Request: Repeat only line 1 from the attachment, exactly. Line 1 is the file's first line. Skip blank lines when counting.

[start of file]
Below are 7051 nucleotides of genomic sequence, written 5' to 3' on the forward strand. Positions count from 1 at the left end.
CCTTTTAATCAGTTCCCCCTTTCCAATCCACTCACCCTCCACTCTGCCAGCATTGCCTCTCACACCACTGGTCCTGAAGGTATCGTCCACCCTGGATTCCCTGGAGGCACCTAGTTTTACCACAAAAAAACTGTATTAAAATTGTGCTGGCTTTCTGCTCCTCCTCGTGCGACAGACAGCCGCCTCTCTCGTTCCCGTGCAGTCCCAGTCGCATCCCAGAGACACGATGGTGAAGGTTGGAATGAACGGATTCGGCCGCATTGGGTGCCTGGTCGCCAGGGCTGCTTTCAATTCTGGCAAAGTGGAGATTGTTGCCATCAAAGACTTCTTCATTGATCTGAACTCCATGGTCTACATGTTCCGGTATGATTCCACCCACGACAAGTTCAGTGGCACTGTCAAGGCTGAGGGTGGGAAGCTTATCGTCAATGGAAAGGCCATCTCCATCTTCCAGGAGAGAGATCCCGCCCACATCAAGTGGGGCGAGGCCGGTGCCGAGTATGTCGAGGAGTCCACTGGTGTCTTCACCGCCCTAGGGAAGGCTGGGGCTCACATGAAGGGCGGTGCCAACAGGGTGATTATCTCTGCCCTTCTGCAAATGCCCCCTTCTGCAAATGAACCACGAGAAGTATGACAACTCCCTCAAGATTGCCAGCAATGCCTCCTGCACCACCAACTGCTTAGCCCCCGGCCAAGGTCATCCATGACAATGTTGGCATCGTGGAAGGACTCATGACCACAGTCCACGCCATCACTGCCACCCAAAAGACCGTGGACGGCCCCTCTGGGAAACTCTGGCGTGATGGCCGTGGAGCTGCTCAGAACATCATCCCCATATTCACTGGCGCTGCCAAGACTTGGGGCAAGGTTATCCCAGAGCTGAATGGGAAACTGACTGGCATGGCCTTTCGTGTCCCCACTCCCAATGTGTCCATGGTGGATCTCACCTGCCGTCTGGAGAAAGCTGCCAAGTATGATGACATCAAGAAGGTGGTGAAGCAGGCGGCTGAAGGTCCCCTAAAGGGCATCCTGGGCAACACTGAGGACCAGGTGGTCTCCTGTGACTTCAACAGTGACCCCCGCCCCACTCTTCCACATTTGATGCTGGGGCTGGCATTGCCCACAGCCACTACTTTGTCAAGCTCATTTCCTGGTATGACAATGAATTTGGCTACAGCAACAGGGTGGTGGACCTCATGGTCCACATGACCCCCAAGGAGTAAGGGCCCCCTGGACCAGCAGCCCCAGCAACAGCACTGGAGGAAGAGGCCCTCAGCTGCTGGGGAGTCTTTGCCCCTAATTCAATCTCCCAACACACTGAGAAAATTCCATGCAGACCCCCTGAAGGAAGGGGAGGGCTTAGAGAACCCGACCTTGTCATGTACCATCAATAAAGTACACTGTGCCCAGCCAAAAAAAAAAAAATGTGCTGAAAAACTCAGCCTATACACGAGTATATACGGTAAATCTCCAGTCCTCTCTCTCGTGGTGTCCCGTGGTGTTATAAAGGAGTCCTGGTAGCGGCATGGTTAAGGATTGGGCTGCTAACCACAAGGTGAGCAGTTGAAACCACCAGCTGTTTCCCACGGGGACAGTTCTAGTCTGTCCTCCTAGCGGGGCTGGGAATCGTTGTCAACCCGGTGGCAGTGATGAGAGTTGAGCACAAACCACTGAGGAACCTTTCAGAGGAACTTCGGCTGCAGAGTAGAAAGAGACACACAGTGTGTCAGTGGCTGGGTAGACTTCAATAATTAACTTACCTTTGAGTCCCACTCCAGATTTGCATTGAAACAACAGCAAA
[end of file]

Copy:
Below are 7051 nucleotides of genomic sequence, written 5' to 3' on the forward strand. Positions count from 1 at the left end.